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A Trump-Boris Axis?

Downing Street and downtown Washington hope to ink a free trade deal-- and to refresh an age-old alliance. 

President Donald Trump and British Prime Minister Boris Johnson onstage during the annual NATO heads of government summit on December 4. (Photo by Steve Parsons-WPA Pool/Getty Images)

It’s high spirits this holiday season for most proponents of the “new nationalism.”

Boris Johnson’s savage performance against his socialist opponent, Jeremy Corbyn, has populist-nationalists on both sides of the Atlantic licking their chops. Perhaps, it truly is a new age of “one nation conservatism.” Johnson’s romp, the thinking goes, will presage a consecration of the Trump movement in America with the president’s re-election next year.

In the meantime, both sides hope to work together—and borrow from each others’ playbooks. A central facet of Johnson’s victorious strategy was to emphasize Mr. Corbyn’s record of purported anti-Semitism. In his first prime minister’s questions as Conservative leader, Johnson castigated Corbyn for media associations with the mullahs in Iran. Johnson, in a Hanukkah message to his nation this week, intoned: “Anti-Semites, in alarming numbers, have been emboldened to crawl out from under their rocks.”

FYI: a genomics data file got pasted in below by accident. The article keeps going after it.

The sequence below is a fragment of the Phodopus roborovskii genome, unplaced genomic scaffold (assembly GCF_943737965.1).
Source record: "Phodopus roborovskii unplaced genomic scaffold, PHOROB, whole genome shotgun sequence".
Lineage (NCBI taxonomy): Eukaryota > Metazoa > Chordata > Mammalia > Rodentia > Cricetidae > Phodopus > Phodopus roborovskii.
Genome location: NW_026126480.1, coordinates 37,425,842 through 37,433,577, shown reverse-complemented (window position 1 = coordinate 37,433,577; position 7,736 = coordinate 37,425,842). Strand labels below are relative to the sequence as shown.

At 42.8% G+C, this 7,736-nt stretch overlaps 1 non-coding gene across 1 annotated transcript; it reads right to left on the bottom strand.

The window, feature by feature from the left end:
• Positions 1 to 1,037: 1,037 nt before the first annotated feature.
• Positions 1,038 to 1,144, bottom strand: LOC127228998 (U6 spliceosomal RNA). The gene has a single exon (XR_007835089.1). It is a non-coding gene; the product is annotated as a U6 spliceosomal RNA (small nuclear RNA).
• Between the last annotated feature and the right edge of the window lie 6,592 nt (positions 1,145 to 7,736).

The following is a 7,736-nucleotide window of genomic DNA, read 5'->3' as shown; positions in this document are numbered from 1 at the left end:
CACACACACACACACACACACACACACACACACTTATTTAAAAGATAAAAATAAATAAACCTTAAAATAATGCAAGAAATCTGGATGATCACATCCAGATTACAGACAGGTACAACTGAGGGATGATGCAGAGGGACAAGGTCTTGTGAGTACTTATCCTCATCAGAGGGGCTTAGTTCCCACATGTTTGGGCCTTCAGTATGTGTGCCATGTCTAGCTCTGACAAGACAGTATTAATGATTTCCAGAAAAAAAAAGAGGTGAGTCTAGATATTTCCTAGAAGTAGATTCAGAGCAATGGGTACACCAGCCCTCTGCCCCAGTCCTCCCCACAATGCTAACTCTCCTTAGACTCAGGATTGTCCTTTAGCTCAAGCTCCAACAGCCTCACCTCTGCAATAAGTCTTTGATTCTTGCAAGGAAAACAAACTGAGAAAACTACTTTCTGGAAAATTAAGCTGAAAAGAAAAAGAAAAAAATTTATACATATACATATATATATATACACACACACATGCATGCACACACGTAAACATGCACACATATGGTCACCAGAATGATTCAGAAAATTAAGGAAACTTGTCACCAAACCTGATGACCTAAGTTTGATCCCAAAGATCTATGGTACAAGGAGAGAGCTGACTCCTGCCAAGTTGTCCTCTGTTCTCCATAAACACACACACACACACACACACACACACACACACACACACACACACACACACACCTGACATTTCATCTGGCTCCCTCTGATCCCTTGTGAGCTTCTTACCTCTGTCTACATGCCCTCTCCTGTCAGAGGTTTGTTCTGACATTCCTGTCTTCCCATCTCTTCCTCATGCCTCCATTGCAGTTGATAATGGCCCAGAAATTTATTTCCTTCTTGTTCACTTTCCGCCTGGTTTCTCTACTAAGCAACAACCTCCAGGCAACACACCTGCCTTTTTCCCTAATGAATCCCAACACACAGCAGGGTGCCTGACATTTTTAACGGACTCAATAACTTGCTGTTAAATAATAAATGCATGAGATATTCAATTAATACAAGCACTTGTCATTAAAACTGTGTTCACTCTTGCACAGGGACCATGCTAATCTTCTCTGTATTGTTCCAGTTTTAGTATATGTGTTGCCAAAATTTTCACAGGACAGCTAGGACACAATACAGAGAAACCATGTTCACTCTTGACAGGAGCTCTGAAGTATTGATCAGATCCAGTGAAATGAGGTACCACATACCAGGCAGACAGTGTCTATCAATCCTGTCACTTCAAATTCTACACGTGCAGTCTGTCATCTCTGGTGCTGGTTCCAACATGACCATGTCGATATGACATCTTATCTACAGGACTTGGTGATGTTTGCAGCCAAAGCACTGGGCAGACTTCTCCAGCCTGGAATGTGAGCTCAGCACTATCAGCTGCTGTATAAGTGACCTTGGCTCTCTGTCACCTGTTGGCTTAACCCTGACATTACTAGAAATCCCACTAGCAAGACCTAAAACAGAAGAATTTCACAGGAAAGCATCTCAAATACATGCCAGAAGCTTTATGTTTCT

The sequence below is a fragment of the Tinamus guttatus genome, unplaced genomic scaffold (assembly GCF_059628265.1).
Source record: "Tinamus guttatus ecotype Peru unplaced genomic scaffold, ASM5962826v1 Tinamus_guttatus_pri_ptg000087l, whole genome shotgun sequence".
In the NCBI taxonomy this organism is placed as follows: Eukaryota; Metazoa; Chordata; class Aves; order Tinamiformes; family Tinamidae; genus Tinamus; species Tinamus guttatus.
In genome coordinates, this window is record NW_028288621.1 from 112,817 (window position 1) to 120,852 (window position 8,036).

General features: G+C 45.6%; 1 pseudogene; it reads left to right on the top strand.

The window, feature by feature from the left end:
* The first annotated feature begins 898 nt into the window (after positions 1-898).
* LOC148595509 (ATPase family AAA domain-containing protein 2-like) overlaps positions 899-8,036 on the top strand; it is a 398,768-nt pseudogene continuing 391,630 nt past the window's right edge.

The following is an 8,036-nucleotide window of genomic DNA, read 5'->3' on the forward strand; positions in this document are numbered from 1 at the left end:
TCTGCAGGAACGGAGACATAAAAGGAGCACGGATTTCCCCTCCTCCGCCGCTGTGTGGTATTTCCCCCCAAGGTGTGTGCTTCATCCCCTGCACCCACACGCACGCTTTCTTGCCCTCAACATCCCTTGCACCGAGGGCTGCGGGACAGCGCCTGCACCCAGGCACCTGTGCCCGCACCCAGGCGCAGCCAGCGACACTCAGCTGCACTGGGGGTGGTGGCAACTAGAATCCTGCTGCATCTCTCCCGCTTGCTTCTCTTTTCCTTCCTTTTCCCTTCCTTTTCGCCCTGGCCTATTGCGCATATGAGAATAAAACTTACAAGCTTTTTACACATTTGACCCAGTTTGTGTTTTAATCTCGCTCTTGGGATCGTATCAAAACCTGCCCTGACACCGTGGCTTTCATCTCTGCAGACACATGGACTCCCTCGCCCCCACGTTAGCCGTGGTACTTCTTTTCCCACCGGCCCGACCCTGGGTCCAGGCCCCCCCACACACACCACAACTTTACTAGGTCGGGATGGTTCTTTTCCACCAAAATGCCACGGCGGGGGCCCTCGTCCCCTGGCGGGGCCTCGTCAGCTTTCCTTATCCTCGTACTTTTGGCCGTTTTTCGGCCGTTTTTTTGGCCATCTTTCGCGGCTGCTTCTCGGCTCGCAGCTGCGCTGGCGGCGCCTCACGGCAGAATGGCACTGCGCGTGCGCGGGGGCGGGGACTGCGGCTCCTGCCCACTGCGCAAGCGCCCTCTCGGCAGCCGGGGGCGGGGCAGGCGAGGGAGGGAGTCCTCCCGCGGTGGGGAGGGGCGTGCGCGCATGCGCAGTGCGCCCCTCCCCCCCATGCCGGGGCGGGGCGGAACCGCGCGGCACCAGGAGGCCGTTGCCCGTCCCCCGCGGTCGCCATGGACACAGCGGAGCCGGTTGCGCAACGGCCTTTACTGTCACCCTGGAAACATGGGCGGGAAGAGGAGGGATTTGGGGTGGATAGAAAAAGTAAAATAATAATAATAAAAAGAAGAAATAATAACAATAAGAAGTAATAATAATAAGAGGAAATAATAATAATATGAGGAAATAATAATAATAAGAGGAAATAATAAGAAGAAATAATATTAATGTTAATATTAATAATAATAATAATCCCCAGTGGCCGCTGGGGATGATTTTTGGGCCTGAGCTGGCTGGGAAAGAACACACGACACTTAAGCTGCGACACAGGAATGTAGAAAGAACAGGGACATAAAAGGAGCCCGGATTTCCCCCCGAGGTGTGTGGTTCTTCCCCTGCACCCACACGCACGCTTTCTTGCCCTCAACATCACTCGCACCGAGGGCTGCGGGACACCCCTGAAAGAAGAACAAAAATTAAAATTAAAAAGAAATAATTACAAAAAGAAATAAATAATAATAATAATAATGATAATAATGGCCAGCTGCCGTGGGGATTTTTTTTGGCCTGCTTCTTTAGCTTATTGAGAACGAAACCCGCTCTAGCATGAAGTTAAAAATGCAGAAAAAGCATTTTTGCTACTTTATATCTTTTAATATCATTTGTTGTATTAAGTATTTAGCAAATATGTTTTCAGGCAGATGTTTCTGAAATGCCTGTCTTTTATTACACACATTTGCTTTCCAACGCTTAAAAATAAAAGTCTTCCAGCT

Similarly, Trump, his campaign and his de facto leading political strategist, son-in-law Jared Kushner, hope to run hard on the administration’s Israel record next year: an embassy in Jerusalem, an Iran nuclear deal nullified and Washingtonian underwriting of a “new Middle East.” A political movement that has struggled with accusations of prejudice hopes to present itself anew as a vanguard for the chosen people.

But the common ground is more expansive than cold political calculation. The British, post-Brexit, intend to position themselves as both the banker of Eurasia and the marrow-deep partner of America. A new trade deal is in the offing. Trump, a skeptic of multilateral arrangements, is nonetheless poised to sign a bilateral agreement with Johnson, a posh pol whose favor he is keen to curry.

Privately, the assiduously well-read Johnson is known to shirk comparisons with his fellow golden-domed gadfly. But publicly, the surface dynamic is increasingly great politics, as Johnson hopes to steer Britain from exit disaster.

After the duo conferred by phone last week, a Downing Street spokesman said: “The Prime Minister spoke with President Trump, who congratulated him on the result of the General Election … They discussed the huge importance of the relationship between the UK and US, and looked forward to continued close cooperation on issues such as security and trade, including the negotiation of an ambitious free trade agreement.”

Trump wants Johnson on hand for a “victory tour” in the US. Johnson, bumbling but beguiling, is loathe to accept but careful to avoid offending his necessary friend. Look for a canny delay—until Trump secures acquittal in the Senate by spring. In the new year, I urge our readers to watch the conservatives east of the Channel closely.

about the author

Curt Mills is Senior Reporter at TAC covering national security, the Biden White House and the future of the Republicans. He has reported for The National Interest, U.S. News & World Report, Newsweek, Washington Examiner, UnHerd, the Spectator, among others. He was a 2018-2019 Robert Novak Journalism fellow, and has been a fellow at Defense Priorities and the Claremont Institute. He is a native and resident of Washington, D.C.

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